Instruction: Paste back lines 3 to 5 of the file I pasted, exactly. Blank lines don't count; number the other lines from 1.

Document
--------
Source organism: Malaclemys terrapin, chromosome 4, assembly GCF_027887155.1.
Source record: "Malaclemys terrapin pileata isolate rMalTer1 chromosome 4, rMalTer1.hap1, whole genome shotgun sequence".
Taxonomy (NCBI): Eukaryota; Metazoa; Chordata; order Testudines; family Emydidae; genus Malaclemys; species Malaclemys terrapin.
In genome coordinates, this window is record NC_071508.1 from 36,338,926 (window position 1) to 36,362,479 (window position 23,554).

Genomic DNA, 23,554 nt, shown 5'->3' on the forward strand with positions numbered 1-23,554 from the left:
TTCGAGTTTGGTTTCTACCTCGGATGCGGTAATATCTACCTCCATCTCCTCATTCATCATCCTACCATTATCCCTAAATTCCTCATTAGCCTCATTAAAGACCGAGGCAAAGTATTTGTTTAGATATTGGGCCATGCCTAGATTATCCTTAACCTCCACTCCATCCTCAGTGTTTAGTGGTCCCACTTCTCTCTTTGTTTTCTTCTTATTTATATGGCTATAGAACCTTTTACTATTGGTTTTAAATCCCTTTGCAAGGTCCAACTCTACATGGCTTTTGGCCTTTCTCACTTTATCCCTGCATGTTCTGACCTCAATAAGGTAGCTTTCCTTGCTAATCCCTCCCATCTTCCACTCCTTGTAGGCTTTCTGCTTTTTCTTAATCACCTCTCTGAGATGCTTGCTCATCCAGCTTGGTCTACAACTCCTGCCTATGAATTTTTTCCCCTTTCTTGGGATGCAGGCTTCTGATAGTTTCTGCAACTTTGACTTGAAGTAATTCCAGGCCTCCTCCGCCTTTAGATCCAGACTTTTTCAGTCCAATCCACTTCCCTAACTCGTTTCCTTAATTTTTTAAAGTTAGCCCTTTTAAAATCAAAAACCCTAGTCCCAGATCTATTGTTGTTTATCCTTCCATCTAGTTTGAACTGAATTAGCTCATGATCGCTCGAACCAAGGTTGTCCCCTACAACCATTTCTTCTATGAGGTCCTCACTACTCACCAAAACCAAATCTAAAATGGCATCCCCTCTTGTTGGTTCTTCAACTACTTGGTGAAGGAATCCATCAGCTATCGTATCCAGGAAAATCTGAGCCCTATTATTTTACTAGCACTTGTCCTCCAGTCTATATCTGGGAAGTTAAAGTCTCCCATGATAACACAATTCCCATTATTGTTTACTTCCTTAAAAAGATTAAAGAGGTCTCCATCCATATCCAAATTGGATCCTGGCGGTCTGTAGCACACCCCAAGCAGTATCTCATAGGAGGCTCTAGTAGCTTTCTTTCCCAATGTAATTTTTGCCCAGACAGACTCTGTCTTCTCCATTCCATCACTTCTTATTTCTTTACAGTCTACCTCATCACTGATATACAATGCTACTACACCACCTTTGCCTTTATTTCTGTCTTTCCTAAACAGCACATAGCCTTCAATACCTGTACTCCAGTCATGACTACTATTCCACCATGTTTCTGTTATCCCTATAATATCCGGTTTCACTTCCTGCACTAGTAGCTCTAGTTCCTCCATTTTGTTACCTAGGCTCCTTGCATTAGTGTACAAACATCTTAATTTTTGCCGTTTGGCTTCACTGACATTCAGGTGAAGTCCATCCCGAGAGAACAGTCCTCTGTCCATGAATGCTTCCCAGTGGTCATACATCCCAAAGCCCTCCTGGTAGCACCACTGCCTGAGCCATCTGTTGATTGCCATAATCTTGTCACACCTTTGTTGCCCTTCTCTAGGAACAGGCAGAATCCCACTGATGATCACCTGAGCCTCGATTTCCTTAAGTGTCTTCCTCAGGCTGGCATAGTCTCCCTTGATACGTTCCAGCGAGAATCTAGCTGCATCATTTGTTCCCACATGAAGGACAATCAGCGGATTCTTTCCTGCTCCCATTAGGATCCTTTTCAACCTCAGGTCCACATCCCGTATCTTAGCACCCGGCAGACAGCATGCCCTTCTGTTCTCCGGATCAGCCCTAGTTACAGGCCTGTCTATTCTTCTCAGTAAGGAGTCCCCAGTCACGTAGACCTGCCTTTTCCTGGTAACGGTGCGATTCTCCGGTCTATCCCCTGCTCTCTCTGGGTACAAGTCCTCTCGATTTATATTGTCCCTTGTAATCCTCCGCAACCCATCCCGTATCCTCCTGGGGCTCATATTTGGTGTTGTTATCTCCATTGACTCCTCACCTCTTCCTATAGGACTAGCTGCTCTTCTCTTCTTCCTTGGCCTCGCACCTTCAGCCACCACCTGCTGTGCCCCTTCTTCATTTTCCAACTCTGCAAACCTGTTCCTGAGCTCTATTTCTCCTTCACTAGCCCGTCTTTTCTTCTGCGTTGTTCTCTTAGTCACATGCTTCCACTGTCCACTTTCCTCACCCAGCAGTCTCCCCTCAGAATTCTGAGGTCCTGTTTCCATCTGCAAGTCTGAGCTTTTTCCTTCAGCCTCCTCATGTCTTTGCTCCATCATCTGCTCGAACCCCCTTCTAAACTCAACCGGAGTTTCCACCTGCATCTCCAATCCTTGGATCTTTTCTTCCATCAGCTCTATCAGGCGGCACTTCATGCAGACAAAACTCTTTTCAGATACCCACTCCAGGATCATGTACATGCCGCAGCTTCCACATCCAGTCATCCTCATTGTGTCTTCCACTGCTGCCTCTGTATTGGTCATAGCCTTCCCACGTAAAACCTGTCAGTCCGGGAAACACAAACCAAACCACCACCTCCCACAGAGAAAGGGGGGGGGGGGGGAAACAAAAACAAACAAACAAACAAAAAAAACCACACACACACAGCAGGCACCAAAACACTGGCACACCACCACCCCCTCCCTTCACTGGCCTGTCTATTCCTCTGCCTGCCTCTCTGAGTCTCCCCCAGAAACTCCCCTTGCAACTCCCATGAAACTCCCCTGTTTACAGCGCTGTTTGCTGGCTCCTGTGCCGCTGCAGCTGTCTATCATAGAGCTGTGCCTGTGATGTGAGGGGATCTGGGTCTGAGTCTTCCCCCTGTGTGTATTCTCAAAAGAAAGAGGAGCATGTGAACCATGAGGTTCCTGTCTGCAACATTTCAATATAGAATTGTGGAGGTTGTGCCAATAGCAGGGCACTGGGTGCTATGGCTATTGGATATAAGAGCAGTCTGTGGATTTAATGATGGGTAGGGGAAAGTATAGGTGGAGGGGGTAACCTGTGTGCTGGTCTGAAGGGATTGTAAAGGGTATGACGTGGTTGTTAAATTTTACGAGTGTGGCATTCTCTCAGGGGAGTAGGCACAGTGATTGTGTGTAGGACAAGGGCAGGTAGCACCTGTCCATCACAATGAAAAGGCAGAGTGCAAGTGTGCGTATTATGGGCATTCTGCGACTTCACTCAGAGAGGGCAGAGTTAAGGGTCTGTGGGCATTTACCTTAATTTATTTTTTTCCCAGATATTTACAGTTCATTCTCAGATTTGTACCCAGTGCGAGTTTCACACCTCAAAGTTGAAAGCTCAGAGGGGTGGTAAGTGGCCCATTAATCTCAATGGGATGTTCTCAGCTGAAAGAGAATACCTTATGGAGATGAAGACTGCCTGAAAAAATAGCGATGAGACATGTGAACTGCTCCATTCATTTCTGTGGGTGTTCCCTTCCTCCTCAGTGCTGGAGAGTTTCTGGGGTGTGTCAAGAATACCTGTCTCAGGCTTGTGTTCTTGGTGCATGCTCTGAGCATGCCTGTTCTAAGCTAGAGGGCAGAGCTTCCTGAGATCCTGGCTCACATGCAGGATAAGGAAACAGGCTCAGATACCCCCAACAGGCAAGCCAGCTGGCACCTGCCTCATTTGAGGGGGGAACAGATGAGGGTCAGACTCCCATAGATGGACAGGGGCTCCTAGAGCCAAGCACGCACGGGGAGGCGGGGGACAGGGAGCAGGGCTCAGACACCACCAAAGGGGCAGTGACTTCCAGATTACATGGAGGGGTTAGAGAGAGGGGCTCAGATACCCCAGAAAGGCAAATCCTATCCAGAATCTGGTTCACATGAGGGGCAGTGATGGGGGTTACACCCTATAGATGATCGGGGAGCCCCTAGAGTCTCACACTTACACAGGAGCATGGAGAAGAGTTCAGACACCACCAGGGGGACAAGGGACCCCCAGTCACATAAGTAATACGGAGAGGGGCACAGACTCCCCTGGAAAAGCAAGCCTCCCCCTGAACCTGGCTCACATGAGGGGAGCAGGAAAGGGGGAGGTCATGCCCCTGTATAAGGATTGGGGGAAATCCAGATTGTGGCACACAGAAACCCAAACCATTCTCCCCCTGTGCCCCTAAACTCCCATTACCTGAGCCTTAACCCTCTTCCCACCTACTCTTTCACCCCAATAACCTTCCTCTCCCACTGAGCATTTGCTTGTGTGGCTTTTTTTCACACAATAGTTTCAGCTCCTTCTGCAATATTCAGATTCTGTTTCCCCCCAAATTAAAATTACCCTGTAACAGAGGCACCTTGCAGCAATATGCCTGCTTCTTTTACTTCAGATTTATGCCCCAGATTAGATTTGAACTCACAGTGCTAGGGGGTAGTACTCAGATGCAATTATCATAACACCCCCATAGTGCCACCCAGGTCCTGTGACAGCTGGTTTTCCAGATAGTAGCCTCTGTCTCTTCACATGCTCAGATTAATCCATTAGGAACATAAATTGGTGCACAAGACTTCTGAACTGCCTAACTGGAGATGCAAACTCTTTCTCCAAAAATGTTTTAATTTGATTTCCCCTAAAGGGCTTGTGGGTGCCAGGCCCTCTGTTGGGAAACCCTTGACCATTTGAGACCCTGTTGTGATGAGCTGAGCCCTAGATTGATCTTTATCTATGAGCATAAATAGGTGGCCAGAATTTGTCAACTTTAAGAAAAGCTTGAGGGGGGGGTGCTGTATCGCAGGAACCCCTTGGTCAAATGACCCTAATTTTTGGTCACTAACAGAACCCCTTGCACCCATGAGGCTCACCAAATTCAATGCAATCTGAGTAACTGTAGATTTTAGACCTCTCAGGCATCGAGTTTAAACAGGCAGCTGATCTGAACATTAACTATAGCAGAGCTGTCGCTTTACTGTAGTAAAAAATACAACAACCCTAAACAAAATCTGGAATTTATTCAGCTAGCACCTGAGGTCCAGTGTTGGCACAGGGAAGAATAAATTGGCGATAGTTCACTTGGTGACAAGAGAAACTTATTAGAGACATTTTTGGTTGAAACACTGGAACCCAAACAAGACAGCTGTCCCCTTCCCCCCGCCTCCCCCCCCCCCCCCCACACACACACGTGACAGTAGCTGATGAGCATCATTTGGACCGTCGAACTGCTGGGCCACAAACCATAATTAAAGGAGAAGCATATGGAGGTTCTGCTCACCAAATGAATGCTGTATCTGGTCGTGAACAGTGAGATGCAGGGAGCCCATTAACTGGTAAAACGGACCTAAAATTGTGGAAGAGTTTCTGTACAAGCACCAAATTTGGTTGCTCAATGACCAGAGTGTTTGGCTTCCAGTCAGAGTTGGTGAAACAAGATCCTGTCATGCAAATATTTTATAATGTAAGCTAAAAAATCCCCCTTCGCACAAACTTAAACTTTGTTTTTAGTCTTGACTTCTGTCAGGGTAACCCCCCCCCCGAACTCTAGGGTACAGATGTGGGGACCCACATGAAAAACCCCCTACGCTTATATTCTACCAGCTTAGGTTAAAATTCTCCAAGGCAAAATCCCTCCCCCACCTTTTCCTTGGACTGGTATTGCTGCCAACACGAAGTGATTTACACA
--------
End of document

Taxonomy (NCBI): Eukaryota; Metazoa; Chordata; order Testudines; family Emydidae; genus Malaclemys; species Malaclemys terrapin.
In genome coordinates, this window is record NC_071508.1 from 36,338,926 (window position 1) to 36,362,479 (window position 23,554).

Genomic DNA, 23,554 nt, shown 5'->3' on the forward strand with positions numbered 1-23,554 from the left: